Doctors and Nurse Practitioners: Who Does What

The difference between doctors and nurses lies in the training of each. Doctors graduate from college, then spend four years in medical school. After medical school comes residency, a minimum of three years for primary care careers such as family practice and pediatrics. Specialties like surgery and psychiatry take longer, usually at least five years beyond medical school. And subspecialties, neurosurgery for example, take even longer. A doctor spends at least seven and as many as twelve years after college preparing for his or her career. Once training is completed, the doctor has to pass specialty boards before beginning practice.

Nurse practitioners start out by earning their nursing degree, either a Bachelor’s Degree in Nursing, usually requiring four years of college or an Associate’s Degree, generally taking three years. The next step is an advanced degree, either a Master’s or a PhD. Most Nurse Practitioner programs prefer their applicants to have some experience before entering the program. In addition they tend to give preference to the applicants with Bachelor’s Degrees. The Master’s Degree takes 18 to 24 months to complete. At that point the nurse practitioner can take the state boards and start practicing. The PhD. program takes two to three years. Many nurse practitioners spend most of their time in one field, such as gynecology and take tests to become certified as specializing in that field.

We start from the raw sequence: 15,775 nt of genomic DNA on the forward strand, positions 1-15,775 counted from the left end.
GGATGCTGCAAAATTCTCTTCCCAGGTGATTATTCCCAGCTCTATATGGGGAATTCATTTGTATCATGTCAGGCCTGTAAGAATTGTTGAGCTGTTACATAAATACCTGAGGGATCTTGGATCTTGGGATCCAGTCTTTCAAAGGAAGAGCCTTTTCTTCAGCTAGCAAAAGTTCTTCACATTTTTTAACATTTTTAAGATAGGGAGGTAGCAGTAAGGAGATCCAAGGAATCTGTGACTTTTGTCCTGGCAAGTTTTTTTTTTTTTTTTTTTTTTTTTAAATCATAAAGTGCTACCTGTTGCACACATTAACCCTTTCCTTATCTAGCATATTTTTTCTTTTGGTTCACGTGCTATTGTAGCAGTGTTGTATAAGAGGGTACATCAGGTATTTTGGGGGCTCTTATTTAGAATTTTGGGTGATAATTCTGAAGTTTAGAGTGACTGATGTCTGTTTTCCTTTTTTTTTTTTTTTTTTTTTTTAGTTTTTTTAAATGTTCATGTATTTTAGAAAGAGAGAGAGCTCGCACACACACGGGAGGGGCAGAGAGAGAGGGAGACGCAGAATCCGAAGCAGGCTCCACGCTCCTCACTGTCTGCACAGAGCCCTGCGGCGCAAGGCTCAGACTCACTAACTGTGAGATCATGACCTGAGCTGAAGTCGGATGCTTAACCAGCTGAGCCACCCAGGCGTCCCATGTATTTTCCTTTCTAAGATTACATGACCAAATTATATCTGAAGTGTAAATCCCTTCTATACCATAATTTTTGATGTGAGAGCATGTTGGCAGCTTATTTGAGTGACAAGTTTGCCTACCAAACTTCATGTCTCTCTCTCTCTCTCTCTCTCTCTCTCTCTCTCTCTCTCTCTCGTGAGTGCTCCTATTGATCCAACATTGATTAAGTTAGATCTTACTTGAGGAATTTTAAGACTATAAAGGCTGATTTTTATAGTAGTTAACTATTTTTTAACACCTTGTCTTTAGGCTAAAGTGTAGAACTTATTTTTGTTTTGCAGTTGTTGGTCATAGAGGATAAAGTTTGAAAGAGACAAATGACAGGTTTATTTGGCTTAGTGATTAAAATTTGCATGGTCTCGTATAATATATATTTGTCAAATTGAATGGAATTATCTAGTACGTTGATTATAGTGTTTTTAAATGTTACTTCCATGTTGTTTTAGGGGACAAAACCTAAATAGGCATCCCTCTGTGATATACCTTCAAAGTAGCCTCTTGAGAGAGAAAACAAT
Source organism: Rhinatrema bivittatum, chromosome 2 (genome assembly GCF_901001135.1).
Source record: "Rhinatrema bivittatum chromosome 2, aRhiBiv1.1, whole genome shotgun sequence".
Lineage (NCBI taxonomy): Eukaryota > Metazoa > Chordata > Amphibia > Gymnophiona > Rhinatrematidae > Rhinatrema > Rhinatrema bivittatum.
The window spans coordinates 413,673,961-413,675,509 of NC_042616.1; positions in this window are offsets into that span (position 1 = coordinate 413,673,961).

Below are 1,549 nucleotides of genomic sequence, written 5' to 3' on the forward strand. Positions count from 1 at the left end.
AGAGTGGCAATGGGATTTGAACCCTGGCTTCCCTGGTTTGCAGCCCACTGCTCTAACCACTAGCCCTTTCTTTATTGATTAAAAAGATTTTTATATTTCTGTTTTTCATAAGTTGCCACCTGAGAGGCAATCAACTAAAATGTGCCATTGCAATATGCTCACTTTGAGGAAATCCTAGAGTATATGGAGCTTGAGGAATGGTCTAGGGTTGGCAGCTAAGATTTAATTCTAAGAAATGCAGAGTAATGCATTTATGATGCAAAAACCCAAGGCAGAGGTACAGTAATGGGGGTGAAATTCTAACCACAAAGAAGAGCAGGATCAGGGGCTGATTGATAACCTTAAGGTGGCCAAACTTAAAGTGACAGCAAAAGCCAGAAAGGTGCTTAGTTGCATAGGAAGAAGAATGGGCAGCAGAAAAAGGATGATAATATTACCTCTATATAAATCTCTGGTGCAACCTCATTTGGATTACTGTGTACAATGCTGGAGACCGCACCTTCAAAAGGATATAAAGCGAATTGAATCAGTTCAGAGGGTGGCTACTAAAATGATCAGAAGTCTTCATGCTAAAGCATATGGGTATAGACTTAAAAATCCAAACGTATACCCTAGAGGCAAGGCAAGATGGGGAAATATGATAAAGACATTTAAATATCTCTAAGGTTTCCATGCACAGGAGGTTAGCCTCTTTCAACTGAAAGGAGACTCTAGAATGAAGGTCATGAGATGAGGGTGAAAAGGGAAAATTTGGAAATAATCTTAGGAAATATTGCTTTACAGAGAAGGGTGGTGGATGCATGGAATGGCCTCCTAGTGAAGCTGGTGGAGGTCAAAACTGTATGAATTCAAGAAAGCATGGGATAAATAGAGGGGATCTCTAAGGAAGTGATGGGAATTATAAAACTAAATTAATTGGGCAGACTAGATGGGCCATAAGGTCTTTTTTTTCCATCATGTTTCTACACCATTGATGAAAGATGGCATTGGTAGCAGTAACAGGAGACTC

Originally nurse practitioners were supposed to be doctor extenders, people who could handle most of the simple problems a doctor sees routinely, but under the supervision of a physician. Over time, more and more states have passed legislation allowing nurse practitioners to function independently, to open their own practices and act as doctors, particularly in primary care fields. They see patients, diagnose, treat, order tests and prescribe medications. They are beginning to make inroads into the specialties and subspecialties now as well, although most subspecialties such as orthopedic and cardiac surgery remain the realm of physicians only.

Nurse practitioners are doing what only doctors did not so long ago in many medical domains. And because their training takes a lot less time, the number of graduates each year exceeds those of the physicians. The nurse practitioners are starting to fill the void left by the doctor shortage.

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